Whales documented and pictured
It's peak hour on the humpback highway and record numbers of whales are passing the coast where I live. What a spectacle and privilege to witness the recovery of a population that was down to a few hundred at the close of the whaling industry in 1963. These days the humpback whale population migrating along Australia's east coast is estimated to exceed 30,000. Three hundred and fifty two were counted passing Port Macquarie on just one day recently—24 June 2017.
There's a saddle between Tacking Point headland and a hill to the west of it. A road runs down the hill and across the narrow ridge of the saddle to the lighthouse. It's a favourite vantage point for me to scan from: north and south along the rocky coast on the lookout for raptors on patrol; or down the slopes on either side for bush birds. The vegetation on the south side of the road forms a windbreak from southerlies and westerlies and that's a key benefit on early morning forays in winter. Out of the wind, and the shiver-inducing chill, I can hold my camera steadier.
** Mouse over the images to see titles and captions.
A southerly prevails (2005)This is the place I call 'the saddle'. The banksia is no longer there, cut down by council after a mobile home damaged its roof on the overhang (I saw it happen).
I was on station at the saddle this morning and hoping for an appearance by the Australian black-shouldered kite. Looking south, I saw a humpback exhale. There's nothing unusual about that at this time of the year; humpbacks are prolific on their northern migration past Tacking Point. I shoot a few photographs and video clips but rarely get anything worthy of a second look. Most get trashed. The whales are wonderful to see, for sure, but photographs of black shapes and puffs of steam far out to sea are unremarkable.
This whale was different. And it had companions. It was near to shore and would soon pass close to the rocks at the lighthouse. I legged it the two hundred metres to the lighthouse, arriving puffed at the top of the long flights of steps, and signalled to others there that a pod of whales was about to come around the corner. At the most, they were 100 metres off the point when they appeared.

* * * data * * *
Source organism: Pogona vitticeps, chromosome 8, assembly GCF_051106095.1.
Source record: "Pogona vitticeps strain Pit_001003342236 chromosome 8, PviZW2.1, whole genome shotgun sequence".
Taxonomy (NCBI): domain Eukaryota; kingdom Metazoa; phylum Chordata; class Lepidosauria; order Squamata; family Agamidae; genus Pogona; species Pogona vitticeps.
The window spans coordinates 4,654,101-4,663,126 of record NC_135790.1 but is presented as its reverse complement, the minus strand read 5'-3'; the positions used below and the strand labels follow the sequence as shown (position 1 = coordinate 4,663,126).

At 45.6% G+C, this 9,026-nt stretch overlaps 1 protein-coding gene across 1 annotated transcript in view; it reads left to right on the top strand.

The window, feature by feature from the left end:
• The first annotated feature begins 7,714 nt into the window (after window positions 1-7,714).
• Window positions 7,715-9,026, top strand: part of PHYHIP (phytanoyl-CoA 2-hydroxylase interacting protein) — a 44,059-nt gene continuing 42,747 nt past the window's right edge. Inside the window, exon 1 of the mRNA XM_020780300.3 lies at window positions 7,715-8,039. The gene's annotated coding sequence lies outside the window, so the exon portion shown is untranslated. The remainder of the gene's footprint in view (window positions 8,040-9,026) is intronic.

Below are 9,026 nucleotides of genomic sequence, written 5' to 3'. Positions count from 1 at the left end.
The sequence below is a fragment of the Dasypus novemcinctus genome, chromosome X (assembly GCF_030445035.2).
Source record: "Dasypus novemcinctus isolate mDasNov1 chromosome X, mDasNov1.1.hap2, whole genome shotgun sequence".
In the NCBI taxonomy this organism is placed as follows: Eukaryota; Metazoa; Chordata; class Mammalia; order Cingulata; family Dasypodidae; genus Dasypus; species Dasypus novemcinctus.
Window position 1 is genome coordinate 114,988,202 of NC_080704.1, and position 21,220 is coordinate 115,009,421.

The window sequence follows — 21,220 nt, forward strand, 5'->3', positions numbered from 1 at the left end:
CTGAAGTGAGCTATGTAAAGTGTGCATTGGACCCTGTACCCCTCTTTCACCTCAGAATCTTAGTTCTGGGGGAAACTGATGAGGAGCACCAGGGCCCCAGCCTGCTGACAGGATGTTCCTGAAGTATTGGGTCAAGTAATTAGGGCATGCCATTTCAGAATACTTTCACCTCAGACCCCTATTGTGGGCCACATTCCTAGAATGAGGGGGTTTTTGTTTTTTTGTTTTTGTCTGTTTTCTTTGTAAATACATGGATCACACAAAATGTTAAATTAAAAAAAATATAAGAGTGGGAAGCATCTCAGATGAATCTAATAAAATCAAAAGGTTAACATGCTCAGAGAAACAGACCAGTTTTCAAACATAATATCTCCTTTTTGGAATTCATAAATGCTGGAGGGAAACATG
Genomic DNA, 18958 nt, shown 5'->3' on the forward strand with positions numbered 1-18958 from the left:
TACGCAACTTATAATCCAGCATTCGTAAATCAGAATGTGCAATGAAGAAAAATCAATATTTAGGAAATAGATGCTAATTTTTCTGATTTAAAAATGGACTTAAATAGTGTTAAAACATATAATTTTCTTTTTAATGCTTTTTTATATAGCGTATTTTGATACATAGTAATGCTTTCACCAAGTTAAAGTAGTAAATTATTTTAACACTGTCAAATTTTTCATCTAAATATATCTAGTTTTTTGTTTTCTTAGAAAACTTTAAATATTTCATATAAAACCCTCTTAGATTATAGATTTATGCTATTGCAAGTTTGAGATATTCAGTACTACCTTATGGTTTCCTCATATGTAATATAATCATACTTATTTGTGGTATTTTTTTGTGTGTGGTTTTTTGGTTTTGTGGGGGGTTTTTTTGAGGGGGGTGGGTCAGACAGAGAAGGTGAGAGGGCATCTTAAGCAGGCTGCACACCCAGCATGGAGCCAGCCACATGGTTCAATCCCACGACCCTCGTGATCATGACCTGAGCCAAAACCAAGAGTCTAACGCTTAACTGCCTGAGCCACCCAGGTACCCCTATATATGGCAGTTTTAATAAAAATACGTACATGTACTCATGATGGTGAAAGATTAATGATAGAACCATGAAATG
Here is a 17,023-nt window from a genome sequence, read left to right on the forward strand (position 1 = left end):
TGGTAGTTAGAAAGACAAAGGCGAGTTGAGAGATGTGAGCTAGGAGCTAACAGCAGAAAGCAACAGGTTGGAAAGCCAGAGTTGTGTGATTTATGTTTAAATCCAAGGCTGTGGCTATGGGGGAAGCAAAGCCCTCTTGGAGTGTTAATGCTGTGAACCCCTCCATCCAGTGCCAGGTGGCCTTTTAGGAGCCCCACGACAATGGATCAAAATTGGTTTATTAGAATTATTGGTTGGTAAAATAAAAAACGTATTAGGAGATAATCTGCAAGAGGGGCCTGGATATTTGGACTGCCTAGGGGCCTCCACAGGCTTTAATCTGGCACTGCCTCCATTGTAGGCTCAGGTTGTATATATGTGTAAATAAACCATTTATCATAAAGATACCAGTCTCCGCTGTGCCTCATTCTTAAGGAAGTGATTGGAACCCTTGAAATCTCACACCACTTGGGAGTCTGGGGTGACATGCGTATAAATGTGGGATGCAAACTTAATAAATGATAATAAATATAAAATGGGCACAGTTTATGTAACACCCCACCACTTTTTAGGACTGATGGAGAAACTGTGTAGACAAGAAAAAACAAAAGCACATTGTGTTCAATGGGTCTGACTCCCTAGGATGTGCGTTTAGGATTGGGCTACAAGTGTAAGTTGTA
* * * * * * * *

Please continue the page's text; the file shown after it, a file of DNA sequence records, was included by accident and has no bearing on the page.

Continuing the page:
I got some closer shots of "black shapes and puffs of steam" and could hear the whales' exhalations above the surf pounding the rocks. What a buzz! But they were on a mission; no pec' slapping or breaching—just full steam ahead.
Photographs? Yeah, OK but nothing special—nothing compared to the experience. I felt that I had witnessed a juggernaut passing. I imagined orchestral music. So cool.
On a missionAn adult humpback whale passes within 100 metres of the rocks at tacking Point.
Photographically better things were about to happen...
The next photograph is getting closer to the kind of whale photographs I aspire to.
Documents and pictures
There are fundamentally two kinds of photographs; documents and pictures.
A DOCUMENT is a record...this is what the camera saw. You pressed the button to record it. Yes, it's a photograph of a whale. Does it speak to you beyond that superficial level? If not, it is, for you, a document—a fact. That's OK. There's nothing right or wrong about that.
A PICTURE: tells a story; evokes ideas; evokes mood; touches you; stimulates your imagination; encourages you to read it. You see something more than the document. What you see may be unique to you...a product of your personality and life experiences...your ideologies...who you are as a human being.
For me, the next photograph of two whales hovers in territory between the document and the picture. The documentary bit is easy to explain; two whales surface and exhale; water is still streaming off the back of the far whale shrouded in steam; they're travelling from right to left; it's early morning and they're backlit; you can see the contour of a blowhole.
Whether or not this document can cross the line into the territory of 'the picture' depends on the viewer.
I can only speak for 'this viewer'. I see two huge creatures on a mission shared with all of their species. There's no stopping them. They're powering north and punctuating their journey with clouds of steam evoking the sense of an instinctive engine room driving them on. Juggernauts.